3 Elements of an Effective Website that Produces Results

What does an “effective website” or “results” mean to you?

  • Would you like more visitors to your site? That’s nice, but are they buying or converting — doing what you want them to do?
  • Increased conversions? That’s when a visitor to your site either buys something or downloads a freebie to be added to your email list.
  • More sales?

That’s it! The bottom line – more sales!

The bottom line is sales! Unfortunately, many small business owners only have a really nice online brochure that doesn’t come anywhere near being an effective website.

And, guess what? It’s not your fault. It’s another case of not knowing what you don’t know.

Usually when a small business owner hires someone to build a website for them, they want the best price around for what they think they need. You hired someone who told you that sure, they can build a WordPress website for you. Well, anyone can. That’s the beauty of WordPress. It’s fairly easy to construct a site, however, like when constructing a house you need 3 critical things:

  1. The foundation and walls – bricks, wood, paint, etc., aka the DESIGN.
  2. Functioning parts — plumbing, electrical, etc., aka the DEVELOPMENT.
  3. All the insides — furniture, appliances, decorations, etc., aka the COPY.

Each of these components, like in building a house, requires specific talents and skills to build a house that’s livable. Sometimes you find the perfect contractor or company who has all of the talents and skills needed. But, that’s rare and it may be expensive. Let’s break each one down….

A Web Designer

3 Elements of an Effective Website that Produces ResultsA designer is a very creative person who can take your logo and color scheme and create a beautiful online brochure. The designer might be a very talented graphic artist and make your site “easy on the eyes”, but can they write? Do they know the mechanics of creating effective calls-to-action, back it up, create a shopping cart and secure it from hackers? Sure you want to help out your relative who just graduated from design school, but in the end, you’re not going to have a site that works for you.

For instance, a realtor contacted me and asked me if I could determine why their website wasn’t coming up on the first page of Google. (Isn’t that everyone’s wish?) Well, the site was gorgeous. It was promoting a new condo in downtown Phoenix. There was no blog with fresh content touting the benefits and fun of living downtown. There was no way to capture leads. Yes, they had a contact form to setup a tour, but it wasn’t compelling enough. It lacked good copy.

A Web Developer

web developerThis is a techier person. They can figure out all the mechanical parts of the website. The developer will build a secure shopping cart, install all the proper plugins to make it secure, back it up and make it search engine optimized. They’ll make it easy to navigate, mobile responsive, and install all the widgets needed to engage the visitor. A developer may not have a eye for design and they probably aren’t creative writers. They usually put up the information that you give them – but is it effective copy?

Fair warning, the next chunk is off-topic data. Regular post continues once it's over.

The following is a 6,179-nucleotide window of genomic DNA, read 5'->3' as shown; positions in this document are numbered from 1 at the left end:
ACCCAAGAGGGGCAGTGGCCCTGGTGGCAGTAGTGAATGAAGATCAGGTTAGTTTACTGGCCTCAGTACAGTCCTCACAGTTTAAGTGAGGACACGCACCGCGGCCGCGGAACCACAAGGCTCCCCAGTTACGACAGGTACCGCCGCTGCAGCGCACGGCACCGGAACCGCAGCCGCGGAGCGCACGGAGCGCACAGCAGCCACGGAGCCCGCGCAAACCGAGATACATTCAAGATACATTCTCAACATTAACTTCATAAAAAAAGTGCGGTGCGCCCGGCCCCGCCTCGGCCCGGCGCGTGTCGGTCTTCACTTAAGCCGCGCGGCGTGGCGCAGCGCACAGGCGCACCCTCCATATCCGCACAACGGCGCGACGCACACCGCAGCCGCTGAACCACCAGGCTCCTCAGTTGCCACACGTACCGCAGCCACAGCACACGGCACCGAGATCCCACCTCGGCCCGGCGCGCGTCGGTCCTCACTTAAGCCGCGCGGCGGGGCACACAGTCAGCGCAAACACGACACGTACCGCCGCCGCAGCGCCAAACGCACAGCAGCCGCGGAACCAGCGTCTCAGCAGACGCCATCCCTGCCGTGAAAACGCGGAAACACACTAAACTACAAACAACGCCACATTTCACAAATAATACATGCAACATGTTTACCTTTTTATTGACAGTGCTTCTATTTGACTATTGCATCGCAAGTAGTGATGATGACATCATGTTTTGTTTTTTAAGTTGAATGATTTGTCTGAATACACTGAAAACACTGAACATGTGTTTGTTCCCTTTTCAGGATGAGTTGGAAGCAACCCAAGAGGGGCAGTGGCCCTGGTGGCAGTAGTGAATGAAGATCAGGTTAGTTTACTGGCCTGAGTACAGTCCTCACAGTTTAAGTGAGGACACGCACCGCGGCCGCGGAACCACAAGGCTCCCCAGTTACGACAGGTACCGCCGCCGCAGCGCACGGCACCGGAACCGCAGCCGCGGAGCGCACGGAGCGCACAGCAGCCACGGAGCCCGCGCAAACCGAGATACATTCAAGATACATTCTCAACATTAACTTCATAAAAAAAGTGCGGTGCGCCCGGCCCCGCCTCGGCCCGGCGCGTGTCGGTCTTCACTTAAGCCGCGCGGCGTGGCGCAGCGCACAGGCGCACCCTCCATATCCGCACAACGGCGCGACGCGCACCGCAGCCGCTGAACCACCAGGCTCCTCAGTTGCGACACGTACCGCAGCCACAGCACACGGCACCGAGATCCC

I was asked to review a website and in reading their “about us” section, ran into the phrase “grown slowly”. It stopped me cold. Slowly? That’s a negative connotation. That word doesn’t need to be there. Just having “grown” is sufficient. It implies logical growth — from a mom and pop outfit to a company with over 50 employees.

There was another site that listed in their “about us” page why they stock the products that they’re selling. All text, no pictures. A designer would have added graphics or videos to make it more attractive.

The Copywriter

Good copy helps a target find what they want. Good marketing copy walks the visitor through a logical progression to exactly where you want them to go. It’s compelling, enthralling, enchanting. (Don’t laugh, it’s what you need!) It captures the visitor’s attention with eye catching, curiosity-piquing headlines and sub-headlines. It keeps the reader going with bullet points (people don’t like reading long sentences or paragraphs) and bold and italics for emphasis.

So where does this leave you?

In conclusion, if you’re website is not effectively drawing potential customers in, then converting them, it’s nothing more than a really pretty online brochure. Don’t you think you should do something about it?

You need to educate yourself on how it all works, so when you do hire someone to do it for you, you don’t get “taken”. In Your Social Savvy Solution, the 24/7, full-access, online training center, you will find all the classes you need to really get a grip on your marketing.

Your Social Savvy Solution Members Only

 

 

 

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